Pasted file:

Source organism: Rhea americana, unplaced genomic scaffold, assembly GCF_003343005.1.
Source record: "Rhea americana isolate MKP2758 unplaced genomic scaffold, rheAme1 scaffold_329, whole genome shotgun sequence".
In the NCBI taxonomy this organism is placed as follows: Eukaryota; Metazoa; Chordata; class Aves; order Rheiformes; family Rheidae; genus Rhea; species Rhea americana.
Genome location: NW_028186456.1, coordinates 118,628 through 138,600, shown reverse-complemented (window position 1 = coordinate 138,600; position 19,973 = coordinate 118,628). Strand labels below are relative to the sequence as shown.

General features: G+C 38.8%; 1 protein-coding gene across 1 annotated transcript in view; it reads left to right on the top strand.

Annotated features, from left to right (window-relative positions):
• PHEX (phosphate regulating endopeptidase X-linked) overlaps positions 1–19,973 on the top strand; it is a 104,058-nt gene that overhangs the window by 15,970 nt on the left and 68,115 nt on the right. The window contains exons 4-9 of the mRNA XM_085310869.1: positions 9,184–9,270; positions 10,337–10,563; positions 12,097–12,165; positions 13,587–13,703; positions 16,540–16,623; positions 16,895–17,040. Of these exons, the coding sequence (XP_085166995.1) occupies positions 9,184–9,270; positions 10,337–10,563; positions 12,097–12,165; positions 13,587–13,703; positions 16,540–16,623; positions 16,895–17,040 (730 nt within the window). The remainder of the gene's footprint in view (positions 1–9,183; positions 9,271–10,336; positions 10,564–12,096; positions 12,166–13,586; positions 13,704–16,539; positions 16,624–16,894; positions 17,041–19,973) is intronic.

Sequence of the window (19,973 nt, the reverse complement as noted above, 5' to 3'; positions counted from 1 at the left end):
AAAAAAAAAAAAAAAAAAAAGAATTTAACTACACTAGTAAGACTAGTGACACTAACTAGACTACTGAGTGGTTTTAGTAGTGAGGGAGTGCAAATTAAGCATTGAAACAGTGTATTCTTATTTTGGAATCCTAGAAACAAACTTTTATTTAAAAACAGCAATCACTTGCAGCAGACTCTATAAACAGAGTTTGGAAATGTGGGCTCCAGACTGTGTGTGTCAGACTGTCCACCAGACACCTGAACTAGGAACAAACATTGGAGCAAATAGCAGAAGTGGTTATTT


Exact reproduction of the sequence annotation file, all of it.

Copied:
Source organism: Rhea americana, unplaced genomic scaffold, assembly GCF_003343005.1.
Source record: "Rhea americana isolate MKP2758 unplaced genomic scaffold, rheAme1 scaffold_329, whole genome shotgun sequence".
In the NCBI taxonomy this organism is placed as follows: Eukaryota; Metazoa; Chordata; class Aves; order Rheiformes; family Rheidae; genus Rhea; species Rhea americana.
Genome location: NW_028186456.1, coordinates 118,628 through 138,600, shown reverse-complemented (window position 1 = coordinate 138,600; position 19,973 = coordinate 118,628). Strand labels below are relative to the sequence as shown.

General features: G+C 38.8%; 1 protein-coding gene across 1 annotated transcript in view; it reads left to right on the top strand.

Annotated features, from left to right (window-relative positions):
• PHEX (phosphate regulating endopeptidase X-linked) overlaps positions 1–19,973 on the top strand; it is a 104,058-nt gene that overhangs the window by 15,970 nt on the left and 68,115 nt on the right. The window contains exons 4-9 of the mRNA XM_085310869.1: positions 9,184–9,270; positions 10,337–10,563; positions 12,097–12,165; positions 13,587–13,703; positions 16,540–16,623; positions 16,895–17,040. Of these exons, the coding sequence (XP_085166995.1) occupies positions 9,184–9,270; positions 10,337–10,563; positions 12,097–12,165; positions 13,587–13,703; positions 16,540–16,623; positions 16,895–17,040 (730 nt within the window). The remainder of the gene's footprint in view (positions 1–9,183; positions 9,271–10,336; positions 10,564–12,096; positions 12,166–13,586; positions 13,704–16,539; positions 16,624–16,894; positions 17,041–19,973) is intronic.

Sequence of the window (19,973 nt, the reverse complement as noted above, 5' to 3'; positions counted from 1 at the left end):
AAAAAAAAAAAAAAAAAAAAGAATTTAACTACACTAGTAAGACTAGTGACACTAACTAGACTACTGAGTGGTTTTAGTAGTGAGGGAGTGCAAATTAAGCATTGAAACAGTGTATTCTTATTTTGGAATCCTAGAAACAAACTTTTATTTAAAAACAGCAATCACTTGCAGCAGACTCTATAAACAGAGTTTGGAAATGTGGGCTCCAGACTGTGTGTGTCAGACTGTCCACCAGACACCTGAACTAGGAACAAACATTGGAGCAAATAGCAGAAGTGGTTATTT